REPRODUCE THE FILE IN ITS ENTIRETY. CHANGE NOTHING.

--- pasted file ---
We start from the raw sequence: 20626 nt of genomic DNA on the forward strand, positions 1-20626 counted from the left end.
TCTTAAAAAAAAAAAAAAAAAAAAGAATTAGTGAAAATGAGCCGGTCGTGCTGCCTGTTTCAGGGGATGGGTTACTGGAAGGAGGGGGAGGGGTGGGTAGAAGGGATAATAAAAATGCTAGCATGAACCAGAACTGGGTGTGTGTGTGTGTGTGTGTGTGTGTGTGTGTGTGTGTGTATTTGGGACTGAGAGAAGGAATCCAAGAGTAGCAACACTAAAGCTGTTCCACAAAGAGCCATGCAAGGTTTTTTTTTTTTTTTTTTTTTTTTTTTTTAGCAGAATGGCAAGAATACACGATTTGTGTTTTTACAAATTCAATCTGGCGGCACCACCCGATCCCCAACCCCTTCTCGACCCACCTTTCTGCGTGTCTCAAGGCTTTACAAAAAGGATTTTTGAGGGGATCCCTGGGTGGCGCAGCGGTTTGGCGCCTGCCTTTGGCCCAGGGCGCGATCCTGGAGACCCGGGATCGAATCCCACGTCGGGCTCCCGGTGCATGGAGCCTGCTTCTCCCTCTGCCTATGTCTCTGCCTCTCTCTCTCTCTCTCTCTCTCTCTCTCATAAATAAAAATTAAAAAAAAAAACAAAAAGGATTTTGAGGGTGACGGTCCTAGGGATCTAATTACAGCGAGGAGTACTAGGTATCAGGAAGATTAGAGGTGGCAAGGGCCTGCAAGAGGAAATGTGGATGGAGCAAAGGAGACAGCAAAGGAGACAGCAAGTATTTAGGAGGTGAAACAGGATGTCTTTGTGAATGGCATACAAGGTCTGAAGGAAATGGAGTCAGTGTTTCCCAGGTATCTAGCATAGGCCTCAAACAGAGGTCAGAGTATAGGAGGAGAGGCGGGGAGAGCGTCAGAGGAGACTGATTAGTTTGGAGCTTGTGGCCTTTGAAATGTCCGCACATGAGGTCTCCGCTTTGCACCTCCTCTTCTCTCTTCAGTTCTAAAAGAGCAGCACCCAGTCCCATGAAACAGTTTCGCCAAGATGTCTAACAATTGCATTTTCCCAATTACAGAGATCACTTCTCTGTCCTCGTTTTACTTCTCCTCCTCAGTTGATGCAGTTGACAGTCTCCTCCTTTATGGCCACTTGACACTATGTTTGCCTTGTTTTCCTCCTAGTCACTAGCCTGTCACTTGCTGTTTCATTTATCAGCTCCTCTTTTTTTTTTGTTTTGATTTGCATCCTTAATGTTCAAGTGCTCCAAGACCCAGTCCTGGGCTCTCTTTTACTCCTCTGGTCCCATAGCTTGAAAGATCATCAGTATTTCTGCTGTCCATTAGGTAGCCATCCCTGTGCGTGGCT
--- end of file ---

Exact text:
We start from the raw sequence: 20626 nt of genomic DNA on the forward strand, positions 1-20626 counted from the left end.
TCTTAAAAAAAAAAAAAAAAAAAAGAATTAGTGAAAATGAGCCGGTCGTGCTGCCTGTTTCAGGGGATGGGTTACTGGAAGGAGGGGGAGGGGTGGGTAGAAGGGATAATAAAAATGCTAGCATGAACCAGAACTGGGTGTGTGTGTGTGTGTGTGTGTGTGTGTGTGTGTGTGTGTATTTGGGACTGAGAGAAGGAATCCAAGAGTAGCAACACTAAAGCTGTTCCACAAAGAGCCATGCAAGGTTTTTTTTTTTTTTTTTTTTTTTTTTTTTAGCAGAATGGCAAGAATACACGATTTGTGTTTTTACAAATTCAATCTGGCGGCACCACCCGATCCCCAACCCCTTCTCGACCCACCTTTCTGCGTGTCTCAAGGCTTTACAAAAAGGATTTTTGAGGGGATCCCTGGGTGGCGCAGCGGTTTGGCGCCTGCCTTTGGCCCAGGGCGCGATCCTGGAGACCCGGGATCGAATCCCACGTCGGGCTCCCGGTGCATGGAGCCTGCTTCTCCCTCTGCCTATGTCTCTGCCTCTCTCTCTCTCTCTCTCTCTCTCTCTCATAAATAAAAATTAAAAAAAAAAACAAAAAGGATTTTGAGGGTGACGGTCCTAGGGATCTAATTACAGCGAGGAGTACTAGGTATCAGGAAGATTAGAGGTGGCAAGGGCCTGCAAGAGGAAATGTGGATGGAGCAAAGGAGACAGCAAAGGAGACAGCAAGTATTTAGGAGGTGAAACAGGATGTCTTTGTGAATGGCATACAAGGTCTGAAGGAAATGGAGTCAGTGTTTCCCAGGTATCTAGCATAGGCCTCAAACAGAGGTCAGAGTATAGGAGGAGAGGCGGGGAGAGCGTCAGAGGAGACTGATTAGTTTGGAGCTTGTGGCCTTTGAAATGTCCGCACATGAGGTCTCCGCTTTGCACCTCCTCTTCTCTCTTCAGTTCTAAAAGAGCAGCACCCAGTCCCATGAAACAGTTTCGCCAAGATGTCTAACAATTGCATTTTCCCAATTACAGAGATCACTTCTCTGTCCTCGTTTTACTTCTCCTCCTCAGTTGATGCAGTTGACAGTCTCCTCCTTTATGGCCACTTGACACTATGTTTGCCTTGTTTTCCTCCTAGTCACTAGCCTGTCACTTGCTGTTTCATTTATCAGCTCCTCTTTTTTTTTTGTTTTGATTTGCATCCTTAATGTTCAAGTGCTCCAAGACCCAGTCCTGGGCTCTCTTTTACTCCTCTGGTCCCATAGCTTGAAAGATCATCAGTATTTCTGCTGTCCATTAGGTAGCCATCCCTGTGCGTGGCT